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    Green Chic, Fashion Meets Sustainability

    11.06.2010

    Photo: Jenah Crump

    Lately it seems it’s hip to be green.  Whether it’s because people are actually starting to care about their impact or just want to emulate celebrities, the intention isn’t what’s important, the result is.  Large retailers seem to be picking up on this and are incorporating it into their production, vis-à-vis their marketing.  H & M has increased its use of organic cotton to 1,500 tons; Banana Republic is pushing its line of products made from bamboo (much like the new TGLC shirts, just not as fly).  Also consider the emergence of brands like Threads for Thought and Alternative Apparel whose company mantras are the use of sustainable materials and eco-friendly manufacturing processes.

    Another approach implemented by companies is to donate a percentage of proceeds to a worthy cause.  During a recent Earth Week Banana Republic donated a jaw-dropping 1% of in-store sales to the Trust for Public Lands.  Nordstrom’s sells Divine Chocolate, which is partially owned by a co-op of cocoa farmers in Ghana, take that Hersheys!  These marketing ploys are characterized by an understated brilliance: guilt-free shopping spree and munching chocolate for a cause!  Perhaps my favorite of these trends (I cringe to refer to them as such) is the focus on eco-friendly packaging like lipstick tubes made from corn polymers and biodegradable plastics.  I shouldn’t need a chainsaw to access a AA battery locked up in 2 pounds of plastic!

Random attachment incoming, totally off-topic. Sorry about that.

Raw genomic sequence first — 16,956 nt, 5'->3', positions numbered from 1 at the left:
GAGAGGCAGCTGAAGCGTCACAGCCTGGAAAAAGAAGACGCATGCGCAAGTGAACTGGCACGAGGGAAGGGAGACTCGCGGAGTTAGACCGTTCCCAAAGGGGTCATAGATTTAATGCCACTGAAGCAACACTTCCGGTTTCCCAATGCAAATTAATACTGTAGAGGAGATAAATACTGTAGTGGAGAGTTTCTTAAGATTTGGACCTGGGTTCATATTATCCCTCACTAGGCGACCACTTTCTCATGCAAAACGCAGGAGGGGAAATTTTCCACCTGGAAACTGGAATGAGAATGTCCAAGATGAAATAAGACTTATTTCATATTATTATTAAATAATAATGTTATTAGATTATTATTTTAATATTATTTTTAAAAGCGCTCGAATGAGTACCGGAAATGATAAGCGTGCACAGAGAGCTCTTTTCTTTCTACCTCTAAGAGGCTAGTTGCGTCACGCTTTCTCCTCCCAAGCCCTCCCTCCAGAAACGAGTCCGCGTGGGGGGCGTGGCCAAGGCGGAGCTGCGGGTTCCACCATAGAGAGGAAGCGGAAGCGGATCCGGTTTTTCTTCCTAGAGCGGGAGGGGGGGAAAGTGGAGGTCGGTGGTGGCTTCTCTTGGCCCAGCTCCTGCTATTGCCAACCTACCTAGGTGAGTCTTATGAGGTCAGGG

All cynicism aside, anything that enhances awareness and creates more conscientious citizens is positive, even if these corporations are probably more concerned with their bottomlines than sustainability.

    Learn more about sustainably fashionable products at http://www.mercurynews.com/style/ci_8747760



    Stewart Cezar

    written by Stewart Cezar

    Browse other posts by Stewart Cezar »

    2 Responses to “Green Chic, Fashion Meets Sustainability”

    1. Devon says:

      awesome article, stewart! thanks!

      btw- divine chocolate was a start up via microfinance. :) we must continue to support these companies that are doing the right thing.

    2. Chris says:

      “…the intention isn’t what’s important, the result is.”

      Green IS the new red

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